"We don't have as many staff as we need to do what we'd like, but it's something we can build on," McCrea said.
Feltonville, which services an ethnically diverse population of blacks, Hispanics, Asian-Americans and whites, offers a summer day camp with field trips to amusement parks and museums.
That's typical of day camps across the city, where the recreation department staffs the camps, and advisory councils and parents augment the program by raising money for trips and equipment.
Feltonville is one of the centers with a pool that was targeted for closing in November, but which now will be open.
"That pool is the linchpin of everything we do," McCrae said. "It's the largest attraction in the neighborhood."
In February, the Recreation Department began a drive to raise $600,000 to keep 30 pools open three days a week. The combination of that fund drive and additional city money allowed the city to expand the number of pools it could open.
But 27 pools that were open last year won't be this year. One of them is at the Lonnie Young rec center, at Chelten Avenue and Ardleigh Street, in Germantown.
"This pool means so much to the kids," said Christa Nesmith, president of the recreation advisory council for the center. "It just broke my heart when I heard [it wouldn't open]. I don't know where these kids will go. I really don't."
Deputy Recreation Commissioner Leo Dignam said that the city had to make some hard decisions on which pools to open, and it tried to take into account geographical balance, usage and the state of repair.
McCrae said that he's concerned that demand for city recreation programs will increase this summer when programs funded through the nonprofit Safe and Sound close down.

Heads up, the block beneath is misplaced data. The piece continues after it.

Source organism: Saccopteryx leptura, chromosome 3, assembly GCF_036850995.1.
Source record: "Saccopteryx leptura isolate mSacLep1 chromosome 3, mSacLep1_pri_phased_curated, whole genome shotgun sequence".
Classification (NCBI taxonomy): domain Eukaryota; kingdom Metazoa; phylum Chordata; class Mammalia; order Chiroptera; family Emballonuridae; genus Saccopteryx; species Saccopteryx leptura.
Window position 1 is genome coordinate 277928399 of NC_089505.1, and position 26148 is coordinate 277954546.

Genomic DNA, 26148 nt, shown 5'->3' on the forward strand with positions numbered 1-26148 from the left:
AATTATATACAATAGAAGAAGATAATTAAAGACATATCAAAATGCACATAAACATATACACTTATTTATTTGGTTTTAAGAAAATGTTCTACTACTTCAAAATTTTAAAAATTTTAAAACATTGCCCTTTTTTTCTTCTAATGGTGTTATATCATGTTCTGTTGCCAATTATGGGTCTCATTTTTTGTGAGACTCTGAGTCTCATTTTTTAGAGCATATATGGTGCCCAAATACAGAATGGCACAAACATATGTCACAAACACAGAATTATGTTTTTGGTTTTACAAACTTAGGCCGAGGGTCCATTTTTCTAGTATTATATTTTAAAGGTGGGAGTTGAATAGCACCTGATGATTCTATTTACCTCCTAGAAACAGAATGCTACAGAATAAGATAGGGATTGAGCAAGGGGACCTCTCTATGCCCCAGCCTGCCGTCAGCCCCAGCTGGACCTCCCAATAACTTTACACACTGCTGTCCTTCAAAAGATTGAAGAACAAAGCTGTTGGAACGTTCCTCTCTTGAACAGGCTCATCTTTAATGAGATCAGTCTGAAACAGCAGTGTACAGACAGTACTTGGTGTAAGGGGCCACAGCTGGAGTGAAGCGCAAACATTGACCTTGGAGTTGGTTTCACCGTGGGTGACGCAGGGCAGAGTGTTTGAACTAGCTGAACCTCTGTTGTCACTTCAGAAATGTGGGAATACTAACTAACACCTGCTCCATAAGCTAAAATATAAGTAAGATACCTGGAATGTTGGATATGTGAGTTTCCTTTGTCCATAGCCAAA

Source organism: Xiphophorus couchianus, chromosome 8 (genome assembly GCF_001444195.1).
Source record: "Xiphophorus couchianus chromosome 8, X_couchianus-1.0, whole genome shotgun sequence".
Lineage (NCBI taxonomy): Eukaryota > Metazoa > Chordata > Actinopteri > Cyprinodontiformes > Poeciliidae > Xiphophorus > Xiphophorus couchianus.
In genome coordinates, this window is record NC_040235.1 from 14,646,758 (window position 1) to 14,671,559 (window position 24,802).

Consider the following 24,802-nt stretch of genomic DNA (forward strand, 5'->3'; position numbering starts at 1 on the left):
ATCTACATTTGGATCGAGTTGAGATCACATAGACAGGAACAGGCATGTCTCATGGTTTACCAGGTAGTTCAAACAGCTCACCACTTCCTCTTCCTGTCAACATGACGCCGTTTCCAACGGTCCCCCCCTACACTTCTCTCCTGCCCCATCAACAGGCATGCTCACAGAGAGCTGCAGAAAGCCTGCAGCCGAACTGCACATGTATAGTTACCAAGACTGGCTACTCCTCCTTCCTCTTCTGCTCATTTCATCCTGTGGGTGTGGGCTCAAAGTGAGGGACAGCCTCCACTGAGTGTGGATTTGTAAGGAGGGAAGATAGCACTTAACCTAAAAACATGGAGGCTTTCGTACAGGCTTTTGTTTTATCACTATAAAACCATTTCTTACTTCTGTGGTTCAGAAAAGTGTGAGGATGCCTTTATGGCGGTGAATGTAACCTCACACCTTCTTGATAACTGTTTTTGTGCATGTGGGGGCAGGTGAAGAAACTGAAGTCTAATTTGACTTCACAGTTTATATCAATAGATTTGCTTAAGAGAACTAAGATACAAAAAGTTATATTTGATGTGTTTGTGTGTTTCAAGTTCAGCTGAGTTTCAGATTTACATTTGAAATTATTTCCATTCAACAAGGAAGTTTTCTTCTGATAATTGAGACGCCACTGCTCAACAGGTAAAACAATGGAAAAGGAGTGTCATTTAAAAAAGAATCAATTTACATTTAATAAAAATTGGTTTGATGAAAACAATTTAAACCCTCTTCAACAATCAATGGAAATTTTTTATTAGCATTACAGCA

One such program, McCrae said, is across the street from the Feltonvile rec center and apparently won't operate a summer camp program that it had last year.
"They had 100 or so kids there, and they'll be looking for places to go," McCrae said. "So, they'll come to my center and others will go to centers across the city."
Much of the money that went to Safe and Sound, which funneled to community and nonprofit organizations, will now be handled by the city's Department of Human Services.
Tom Sheaffer, of the Deputy Mayor for Health and Opportunity office, said yesterday that DHS would fund summer programs for about 10,000 kids this year. That's about 3,700 fewer slots than last year, but he said that not all of the available openings were filled last year.
Slawson said that the programs planned for this year depend on favorable action from the state legislature on Mayor Nutter's tax and pension proposals.
Failure in Harrisburg would trigger deep cuts in virtually every city service.
"This would impact every parent, every child," Slawson said. "We would be closing facilities. We would be laying off hundreds and hundreds of people. It would be devastating."
If you want to find out about programs available in your neighborhood, visit the Recreation Department's Web site, www.phila.gov/ recreation